Speaking two days after bombings at two Egyptian Red Sea resorts that killed at least 34 people, most of them Israelis, Kerry warned that the Jewish state under attack.

"People are trying to continue to create havoc... Israel remains under assault, kids blown up on buses, people sitting at restaurants, trying to live their lives," Kerry said.

"I will not give one inch in our efforts to do that."

President George W Bush has riled US allies in Europe and the Middle East by refusing to deal with Arafat, saying he had links to terrorism and could not be trusted to make peace.

On Friday, in the second presidential debate Bush repeated his stern line on the Palestinian leader.

"I wouldn't deal with Arafat because I felt like he had let the former president down and I don't think he's the kind of person that can lead toward a Palestinian state," Bush said.

"People in Europe didn't like that decision," he said.

"But it was the right thing to do. I believe Palestinians ought to have a state, but I know they need leadership that's committed to a democracy and freedom, leadership that would be willing to reject terrorism."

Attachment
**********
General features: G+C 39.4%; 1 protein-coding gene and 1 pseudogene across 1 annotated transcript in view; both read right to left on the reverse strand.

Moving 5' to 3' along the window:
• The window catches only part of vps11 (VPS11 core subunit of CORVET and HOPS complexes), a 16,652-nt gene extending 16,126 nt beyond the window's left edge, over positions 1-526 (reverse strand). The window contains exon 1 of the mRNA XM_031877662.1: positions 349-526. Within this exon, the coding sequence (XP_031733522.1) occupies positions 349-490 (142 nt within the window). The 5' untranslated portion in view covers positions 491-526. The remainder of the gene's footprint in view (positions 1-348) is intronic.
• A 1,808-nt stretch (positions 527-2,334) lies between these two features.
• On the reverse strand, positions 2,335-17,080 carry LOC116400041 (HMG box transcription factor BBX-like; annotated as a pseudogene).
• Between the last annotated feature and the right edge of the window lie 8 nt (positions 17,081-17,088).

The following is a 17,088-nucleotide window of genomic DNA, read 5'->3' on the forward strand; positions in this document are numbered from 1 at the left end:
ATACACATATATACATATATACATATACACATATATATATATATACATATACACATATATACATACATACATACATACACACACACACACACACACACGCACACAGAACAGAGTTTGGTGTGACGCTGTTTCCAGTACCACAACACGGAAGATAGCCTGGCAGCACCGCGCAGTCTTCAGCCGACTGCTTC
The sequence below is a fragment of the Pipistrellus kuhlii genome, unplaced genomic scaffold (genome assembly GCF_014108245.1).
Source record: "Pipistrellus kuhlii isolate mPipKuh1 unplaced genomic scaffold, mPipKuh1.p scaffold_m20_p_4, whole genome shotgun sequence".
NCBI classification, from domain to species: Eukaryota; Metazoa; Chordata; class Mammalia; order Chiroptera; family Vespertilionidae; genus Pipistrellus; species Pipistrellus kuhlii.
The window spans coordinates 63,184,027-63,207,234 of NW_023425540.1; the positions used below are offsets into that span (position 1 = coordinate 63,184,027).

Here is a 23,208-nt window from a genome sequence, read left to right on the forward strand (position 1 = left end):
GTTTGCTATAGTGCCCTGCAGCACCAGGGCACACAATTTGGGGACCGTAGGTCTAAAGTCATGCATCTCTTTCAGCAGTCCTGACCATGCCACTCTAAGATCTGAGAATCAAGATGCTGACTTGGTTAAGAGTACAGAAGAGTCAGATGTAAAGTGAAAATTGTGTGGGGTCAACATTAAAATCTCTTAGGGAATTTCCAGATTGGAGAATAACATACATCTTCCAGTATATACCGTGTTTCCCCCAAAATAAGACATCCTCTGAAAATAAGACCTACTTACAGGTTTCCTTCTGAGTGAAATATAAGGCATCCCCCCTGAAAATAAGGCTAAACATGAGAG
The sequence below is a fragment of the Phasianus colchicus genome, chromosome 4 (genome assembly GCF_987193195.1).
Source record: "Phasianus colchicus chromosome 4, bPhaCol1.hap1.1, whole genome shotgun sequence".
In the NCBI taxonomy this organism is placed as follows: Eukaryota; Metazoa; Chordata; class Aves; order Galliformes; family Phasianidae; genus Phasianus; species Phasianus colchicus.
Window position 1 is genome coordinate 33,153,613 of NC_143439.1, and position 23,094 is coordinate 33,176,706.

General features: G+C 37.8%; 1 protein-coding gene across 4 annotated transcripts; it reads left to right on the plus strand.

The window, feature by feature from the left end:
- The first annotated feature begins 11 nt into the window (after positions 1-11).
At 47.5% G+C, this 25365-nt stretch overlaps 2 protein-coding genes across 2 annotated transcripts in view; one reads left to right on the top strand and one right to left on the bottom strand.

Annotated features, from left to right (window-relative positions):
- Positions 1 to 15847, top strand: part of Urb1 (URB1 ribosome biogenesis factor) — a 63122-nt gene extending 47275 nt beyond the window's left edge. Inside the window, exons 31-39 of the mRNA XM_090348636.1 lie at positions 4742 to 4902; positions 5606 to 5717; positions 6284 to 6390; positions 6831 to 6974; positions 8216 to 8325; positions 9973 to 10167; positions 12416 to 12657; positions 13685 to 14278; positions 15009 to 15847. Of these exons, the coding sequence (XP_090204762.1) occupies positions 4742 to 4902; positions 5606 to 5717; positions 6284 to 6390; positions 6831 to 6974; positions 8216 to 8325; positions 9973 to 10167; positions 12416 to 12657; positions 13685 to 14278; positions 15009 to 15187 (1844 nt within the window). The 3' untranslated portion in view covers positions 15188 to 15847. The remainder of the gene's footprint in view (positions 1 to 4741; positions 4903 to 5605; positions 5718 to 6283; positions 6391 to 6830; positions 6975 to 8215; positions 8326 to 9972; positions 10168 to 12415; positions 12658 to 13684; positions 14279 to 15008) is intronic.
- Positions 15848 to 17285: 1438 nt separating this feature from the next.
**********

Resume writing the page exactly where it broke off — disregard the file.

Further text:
Kerry said the proper posture for a US president was to help create conditions which would allow Palestinian leaders to emerge who could be trusted to build peace with Israel.

But he did not offer specifics on how his plan would differ from that of Bush, who amid escalating Israel-Palestinian violence has steered clear of playing the active role of his predecessor Bill Clinton.

Comment: So, it seems that Kerry is as pro-Zionist as Bush, and Edwards is no better...

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US Vice President Candidates Agree On Arafat

Gary Fitleberg
October 9, 2004

Both vice presidential candidates said Yasser Arafat is not a partner for peace.

As Vice President Dick Cheney faced off in Cleveland on Tuesday night against Sen. John Edwards (D-N.C.), one of their few points of agreement was the need for Israel to continue isolating the Palestinian Authority/Palestine Liberation Organization "Chairman of Terror" Yasser Arafat.